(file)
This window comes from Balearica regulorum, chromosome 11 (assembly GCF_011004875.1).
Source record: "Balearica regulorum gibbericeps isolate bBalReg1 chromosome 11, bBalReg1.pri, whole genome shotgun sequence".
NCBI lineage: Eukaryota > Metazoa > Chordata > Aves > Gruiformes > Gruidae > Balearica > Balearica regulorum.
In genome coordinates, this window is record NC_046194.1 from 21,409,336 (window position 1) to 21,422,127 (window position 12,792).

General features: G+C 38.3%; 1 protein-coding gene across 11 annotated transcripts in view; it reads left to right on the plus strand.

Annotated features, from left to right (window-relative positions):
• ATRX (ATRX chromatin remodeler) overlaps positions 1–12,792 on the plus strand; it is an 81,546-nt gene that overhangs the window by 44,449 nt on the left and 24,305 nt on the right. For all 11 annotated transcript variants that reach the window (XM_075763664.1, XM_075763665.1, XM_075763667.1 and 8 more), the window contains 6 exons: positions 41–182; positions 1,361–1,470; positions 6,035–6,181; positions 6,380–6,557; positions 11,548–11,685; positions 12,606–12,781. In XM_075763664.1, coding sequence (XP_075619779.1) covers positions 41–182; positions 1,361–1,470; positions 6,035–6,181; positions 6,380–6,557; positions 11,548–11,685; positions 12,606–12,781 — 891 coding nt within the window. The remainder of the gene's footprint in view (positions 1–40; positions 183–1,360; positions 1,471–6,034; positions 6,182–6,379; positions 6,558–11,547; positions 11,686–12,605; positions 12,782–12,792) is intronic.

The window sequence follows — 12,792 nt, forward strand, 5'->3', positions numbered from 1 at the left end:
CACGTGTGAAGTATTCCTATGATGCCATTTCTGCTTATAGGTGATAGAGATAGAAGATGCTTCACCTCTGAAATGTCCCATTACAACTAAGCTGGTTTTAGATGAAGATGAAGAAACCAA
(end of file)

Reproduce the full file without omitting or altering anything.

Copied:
This window comes from Balearica regulorum, chromosome 11 (assembly GCF_011004875.1).
Source record: "Balearica regulorum gibbericeps isolate bBalReg1 chromosome 11, bBalReg1.pri, whole genome shotgun sequence".
NCBI lineage: Eukaryota > Metazoa > Chordata > Aves > Gruiformes > Gruidae > Balearica > Balearica regulorum.
In genome coordinates, this window is record NC_046194.1 from 21,409,336 (window position 1) to 21,422,127 (window position 12,792).

General features: G+C 38.3%; 1 protein-coding gene across 11 annotated transcripts in view; it reads left to right on the plus strand.

Annotated features, from left to right (window-relative positions):
• ATRX (ATRX chromatin remodeler) overlaps positions 1–12,792 on the plus strand; it is an 81,546-nt gene that overhangs the window by 44,449 nt on the left and 24,305 nt on the right. For all 11 annotated transcript variants that reach the window (XM_075763664.1, XM_075763665.1, XM_075763667.1 and 8 more), the window contains 6 exons: positions 41–182; positions 1,361–1,470; positions 6,035–6,181; positions 6,380–6,557; positions 11,548–11,685; positions 12,606–12,781. In XM_075763664.1, coding sequence (XP_075619779.1) covers positions 41–182; positions 1,361–1,470; positions 6,035–6,181; positions 6,380–6,557; positions 11,548–11,685; positions 12,606–12,781 — 891 coding nt within the window. The remainder of the gene's footprint in view (positions 1–40; positions 183–1,360; positions 1,471–6,034; positions 6,182–6,379; positions 6,558–11,547; positions 11,686–12,605; positions 12,782–12,792) is intronic.

The window sequence follows — 12,792 nt, forward strand, 5'->3', positions numbered from 1 at the left end:
CACGTGTGAAGTATTCCTATGATGCCATTTCTGCTTATAGGTGATAGAGATAGAAGATGCTTCACCTCTGAAATGTCCCATTACAACTAAGCTGGTTTTAGATGAAGATGAAGAAACCAA